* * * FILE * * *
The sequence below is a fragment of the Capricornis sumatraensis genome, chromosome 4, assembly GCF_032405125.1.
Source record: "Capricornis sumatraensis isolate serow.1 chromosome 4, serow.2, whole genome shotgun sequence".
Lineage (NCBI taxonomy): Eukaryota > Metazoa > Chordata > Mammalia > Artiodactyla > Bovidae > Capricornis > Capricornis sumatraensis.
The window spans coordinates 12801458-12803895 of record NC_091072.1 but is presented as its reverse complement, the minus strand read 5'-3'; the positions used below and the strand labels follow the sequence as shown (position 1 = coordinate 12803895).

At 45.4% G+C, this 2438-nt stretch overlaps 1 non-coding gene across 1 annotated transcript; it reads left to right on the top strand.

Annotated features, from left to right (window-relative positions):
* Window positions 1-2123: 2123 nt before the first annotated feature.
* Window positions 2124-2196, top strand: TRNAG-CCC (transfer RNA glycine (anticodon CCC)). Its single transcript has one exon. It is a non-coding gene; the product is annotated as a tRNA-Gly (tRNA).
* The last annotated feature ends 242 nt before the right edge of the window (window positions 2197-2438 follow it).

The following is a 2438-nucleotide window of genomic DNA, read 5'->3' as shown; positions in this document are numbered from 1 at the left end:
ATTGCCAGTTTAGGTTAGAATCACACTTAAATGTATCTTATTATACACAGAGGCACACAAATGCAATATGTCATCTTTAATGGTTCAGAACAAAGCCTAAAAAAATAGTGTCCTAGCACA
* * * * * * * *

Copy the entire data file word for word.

The sequence below is a fragment of the Capricornis sumatraensis genome, chromosome 4, assembly GCF_032405125.1.
Source record: "Capricornis sumatraensis isolate serow.1 chromosome 4, serow.2, whole genome shotgun sequence".
Lineage (NCBI taxonomy): Eukaryota > Metazoa > Chordata > Mammalia > Artiodactyla > Bovidae > Capricornis > Capricornis sumatraensis.
The window spans coordinates 12801458-12803895 of record NC_091072.1 but is presented as its reverse complement, the minus strand read 5'-3'; the positions used below and the strand labels follow the sequence as shown (position 1 = coordinate 12803895).

At 45.4% G+C, this 2438-nt stretch overlaps 1 non-coding gene across 1 annotated transcript; it reads left to right on the top strand.

Annotated features, from left to right (window-relative positions):
* Window positions 1-2123: 2123 nt before the first annotated feature.
* Window positions 2124-2196, top strand: TRNAG-CCC (transfer RNA glycine (anticodon CCC)). Its single transcript has one exon. It is a non-coding gene; the product is annotated as a tRNA-Gly (tRNA).
* The last annotated feature ends 242 nt before the right edge of the window (window positions 2197-2438 follow it).

The following is a 2438-nucleotide window of genomic DNA, read 5'->3' as shown; positions in this document are numbered from 1 at the left end:
ATTGCCAGTTTAGGTTAGAATCACACTTAAATGTATCTTATTATACACAGAGGCACACAAATGCAATATGTCATCTTTAATGGTTCAGAACAAAGCCTAAAAAAATAGTGTCCTAGCACA